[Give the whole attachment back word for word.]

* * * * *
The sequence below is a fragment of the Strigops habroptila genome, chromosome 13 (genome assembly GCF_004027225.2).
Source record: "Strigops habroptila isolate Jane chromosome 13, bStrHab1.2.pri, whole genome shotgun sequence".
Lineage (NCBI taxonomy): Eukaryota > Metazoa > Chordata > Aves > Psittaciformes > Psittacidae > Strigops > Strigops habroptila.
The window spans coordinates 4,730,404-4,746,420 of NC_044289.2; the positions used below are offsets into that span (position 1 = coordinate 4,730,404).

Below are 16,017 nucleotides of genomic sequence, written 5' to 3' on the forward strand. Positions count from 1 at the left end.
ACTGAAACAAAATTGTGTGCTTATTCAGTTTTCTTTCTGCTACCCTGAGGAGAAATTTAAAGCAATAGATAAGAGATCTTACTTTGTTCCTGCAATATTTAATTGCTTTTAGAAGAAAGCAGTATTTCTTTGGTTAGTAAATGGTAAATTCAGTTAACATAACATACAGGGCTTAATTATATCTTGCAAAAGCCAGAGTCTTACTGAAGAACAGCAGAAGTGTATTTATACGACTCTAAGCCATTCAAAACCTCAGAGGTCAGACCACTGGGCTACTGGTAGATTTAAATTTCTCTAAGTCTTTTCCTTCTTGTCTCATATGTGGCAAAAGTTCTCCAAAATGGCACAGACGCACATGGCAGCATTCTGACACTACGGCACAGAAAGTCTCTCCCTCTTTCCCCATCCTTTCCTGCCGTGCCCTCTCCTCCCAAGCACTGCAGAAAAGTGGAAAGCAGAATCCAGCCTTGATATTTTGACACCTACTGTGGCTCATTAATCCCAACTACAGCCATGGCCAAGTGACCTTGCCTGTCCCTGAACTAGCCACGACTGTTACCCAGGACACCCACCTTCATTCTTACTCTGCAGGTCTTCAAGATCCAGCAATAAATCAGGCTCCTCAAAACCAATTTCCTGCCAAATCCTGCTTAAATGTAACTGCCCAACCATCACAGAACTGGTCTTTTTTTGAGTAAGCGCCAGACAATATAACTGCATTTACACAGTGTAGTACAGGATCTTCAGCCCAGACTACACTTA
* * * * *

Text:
The sequence below is a fragment of the Strigops habroptila genome, chromosome 13 (genome assembly GCF_004027225.2).
Source record: "Strigops habroptila isolate Jane chromosome 13, bStrHab1.2.pri, whole genome shotgun sequence".
Lineage (NCBI taxonomy): Eukaryota > Metazoa > Chordata > Aves > Psittaciformes > Psittacidae > Strigops > Strigops habroptila.
The window spans coordinates 4,730,404-4,746,420 of NC_044289.2; the positions used below are offsets into that span (position 1 = coordinate 4,730,404).

Below are 16,017 nucleotides of genomic sequence, written 5' to 3' on the forward strand. Positions count from 1 at the left end.
ACTGAAACAAAATTGTGTGCTTATTCAGTTTTCTTTCTGCTACCCTGAGGAGAAATTTAAAGCAATAGATAAGAGATCTTACTTTGTTCCTGCAATATTTAATTGCTTTTAGAAGAAAGCAGTATTTCTTTGGTTAGTAAATGGTAAATTCAGTTAACATAACATACAGGGCTTAATTATATCTTGCAAAAGCCAGAGTCTTACTGAAGAACAGCAGAAGTGTATTTATACGACTCTAAGCCATTCAAAACCTCAGAGGTCAGACCACTGGGCTACTGGTAGATTTAAATTTCTCTAAGTCTTTTCCTTCTTGTCTCATATGTGGCAAAAGTTCTCCAAAATGGCACAGACGCACATGGCAGCATTCTGACACTACGGCACAGAAAGTCTCTCCCTCTTTCCCCATCCTTTCCTGCCGTGCCCTCTCCTCCCAAGCACTGCAGAAAAGTGGAAAGCAGAATCCAGCCTTGATATTTTGACACCTACTGTGGCTCATTAATCCCAACTACAGCCATGGCCAAGTGACCTTGCCTGTCCCTGAACTAGCCACGACTGTTACCCAGGACACCCACCTTCATTCTTACTCTGCAGGTCTTCAAGATCCAGCAATAAATCAGGCTCCTCAAAACCAATTTCCTGCCAAATCCTGCTTAAATGTAACTGCCCAACCATCACAGAACTGGTCTTTTTTTGAGTAAGCGCCAGACAATATAACTGCATTTACACAGTGTAGTACAGGATCTTCAGCCCAGACTACACTTA